Tennessee lawmaker bought stocks in Zoom, sold cruise line shares before market plunge

Rep. Phil RoeDavid (Phil) Phillip RoeOvernight Defense: Trump plan to pull troops from Germany gets bipartisan pushback | Top GOP senator says it's time to look at changing Confederate-named bases | GOP divided over renaming Army bases US ill-prepared for coronavirus-fueled mental health crisis Tennessee lawmaker bought stocks in Zoom, sold cruise line shares before market plunge MORE (R-Tenn.) sold stocks in cruise lines and bought in companies producing vaccines and other services before the market plunged in March due to the pandemic, according to a new report.

The Tennessean reported Tuesday that it's unclear if Roe, the ranking member of the House Veterans' Affairs Committee, was privy to information about the pandemic’s potential effect on the economy before it became public.

The newspaper, citing financial records it had obtained, reported that Roe exchanged 300 assets valued at between $4 million and $18.4 million.

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Roe bought stock in video conferencing service Zoom as well as Moderna, one of the biotechnology companies working on a coronavirus vaccine, right before he sold stocks in Royal Caribbean Cruise and Disney.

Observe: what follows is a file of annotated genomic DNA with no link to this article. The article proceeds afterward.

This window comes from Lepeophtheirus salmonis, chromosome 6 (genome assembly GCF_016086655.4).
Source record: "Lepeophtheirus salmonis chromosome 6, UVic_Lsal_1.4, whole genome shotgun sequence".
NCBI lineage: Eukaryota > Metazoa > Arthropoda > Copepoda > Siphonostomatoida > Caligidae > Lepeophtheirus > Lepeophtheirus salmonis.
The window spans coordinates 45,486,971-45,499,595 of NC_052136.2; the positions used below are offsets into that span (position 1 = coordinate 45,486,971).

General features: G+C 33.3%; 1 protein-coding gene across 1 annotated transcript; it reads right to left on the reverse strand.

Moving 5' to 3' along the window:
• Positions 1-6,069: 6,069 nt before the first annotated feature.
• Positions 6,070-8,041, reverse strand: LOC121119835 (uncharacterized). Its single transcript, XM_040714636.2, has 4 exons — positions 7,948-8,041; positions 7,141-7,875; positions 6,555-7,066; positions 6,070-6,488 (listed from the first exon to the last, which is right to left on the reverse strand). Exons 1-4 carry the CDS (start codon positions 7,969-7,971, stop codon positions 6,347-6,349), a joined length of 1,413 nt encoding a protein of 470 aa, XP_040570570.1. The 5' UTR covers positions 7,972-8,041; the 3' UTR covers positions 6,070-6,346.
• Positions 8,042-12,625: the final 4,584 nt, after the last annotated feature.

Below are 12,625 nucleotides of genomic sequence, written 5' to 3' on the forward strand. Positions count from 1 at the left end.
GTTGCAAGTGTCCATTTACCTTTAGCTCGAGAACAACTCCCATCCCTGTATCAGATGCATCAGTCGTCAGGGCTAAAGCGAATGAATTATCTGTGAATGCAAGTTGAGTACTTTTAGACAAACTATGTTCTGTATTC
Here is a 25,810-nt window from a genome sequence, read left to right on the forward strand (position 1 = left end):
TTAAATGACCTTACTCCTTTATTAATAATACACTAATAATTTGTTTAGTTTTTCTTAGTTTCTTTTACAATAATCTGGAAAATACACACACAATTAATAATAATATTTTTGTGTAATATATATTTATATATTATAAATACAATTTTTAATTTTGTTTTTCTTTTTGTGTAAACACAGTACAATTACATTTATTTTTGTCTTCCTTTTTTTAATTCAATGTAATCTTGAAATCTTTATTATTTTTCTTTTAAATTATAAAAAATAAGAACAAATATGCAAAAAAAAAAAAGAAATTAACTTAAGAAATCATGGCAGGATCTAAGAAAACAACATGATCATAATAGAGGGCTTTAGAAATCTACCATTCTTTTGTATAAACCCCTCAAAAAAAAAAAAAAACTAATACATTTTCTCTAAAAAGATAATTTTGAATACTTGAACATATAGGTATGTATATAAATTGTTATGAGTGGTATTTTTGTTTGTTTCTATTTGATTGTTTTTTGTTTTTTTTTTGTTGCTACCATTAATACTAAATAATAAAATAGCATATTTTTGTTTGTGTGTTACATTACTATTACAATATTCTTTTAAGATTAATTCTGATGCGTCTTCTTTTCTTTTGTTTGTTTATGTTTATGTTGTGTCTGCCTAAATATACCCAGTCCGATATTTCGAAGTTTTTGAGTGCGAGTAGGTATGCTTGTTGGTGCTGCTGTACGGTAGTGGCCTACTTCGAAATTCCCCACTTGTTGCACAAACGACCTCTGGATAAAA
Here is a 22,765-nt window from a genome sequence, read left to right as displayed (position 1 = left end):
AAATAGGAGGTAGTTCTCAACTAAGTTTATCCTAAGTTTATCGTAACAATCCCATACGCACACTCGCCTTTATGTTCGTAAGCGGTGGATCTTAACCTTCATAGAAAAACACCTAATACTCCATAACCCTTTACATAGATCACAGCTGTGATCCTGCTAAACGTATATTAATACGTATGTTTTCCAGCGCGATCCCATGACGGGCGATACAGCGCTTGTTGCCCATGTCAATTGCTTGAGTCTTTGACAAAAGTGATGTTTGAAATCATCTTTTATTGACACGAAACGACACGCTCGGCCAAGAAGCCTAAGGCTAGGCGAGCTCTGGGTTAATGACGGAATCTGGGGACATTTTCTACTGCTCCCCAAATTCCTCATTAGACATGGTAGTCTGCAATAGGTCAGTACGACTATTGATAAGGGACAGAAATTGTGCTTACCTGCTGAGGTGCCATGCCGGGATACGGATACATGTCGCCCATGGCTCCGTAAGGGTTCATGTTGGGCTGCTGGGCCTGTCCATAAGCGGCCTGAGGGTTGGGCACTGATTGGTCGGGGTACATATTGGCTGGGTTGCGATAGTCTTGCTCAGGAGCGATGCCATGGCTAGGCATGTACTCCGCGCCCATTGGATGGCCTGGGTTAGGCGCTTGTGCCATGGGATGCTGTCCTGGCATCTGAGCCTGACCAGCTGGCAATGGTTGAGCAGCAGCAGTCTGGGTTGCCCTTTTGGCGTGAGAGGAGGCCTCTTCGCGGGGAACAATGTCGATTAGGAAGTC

Some cruise lines experienced outbreaks of the coronavirus. Roe was one of the lawmakers calling on the U.S. to repatriate Americans stranded on cruises.

The Tennessean reported that one of Roe's first purchases in Zoom stock occurred on Jan. 31, the day after U.S. health officials held a closed-door meeting with members of Congress to discuss the spread of COVID-19. Roe reportedly purchased stock in Moderna the week after.

A spokesman for Roe told The Hill that the congressman does not control his own stock trading, a claim other lawmakers accused of inappropriate stock trading have made in recent weeks.

“Congressman Roe does not manage his personal stock investments and uses a third party investment manager to handle personal stock purchases and sales,” the spokesman said in a statement. 

The congressman, who is one of 17 physicians in Congress and co-chair of the House GOP Doctors Caucus, announced in January that he is retiring from Congress.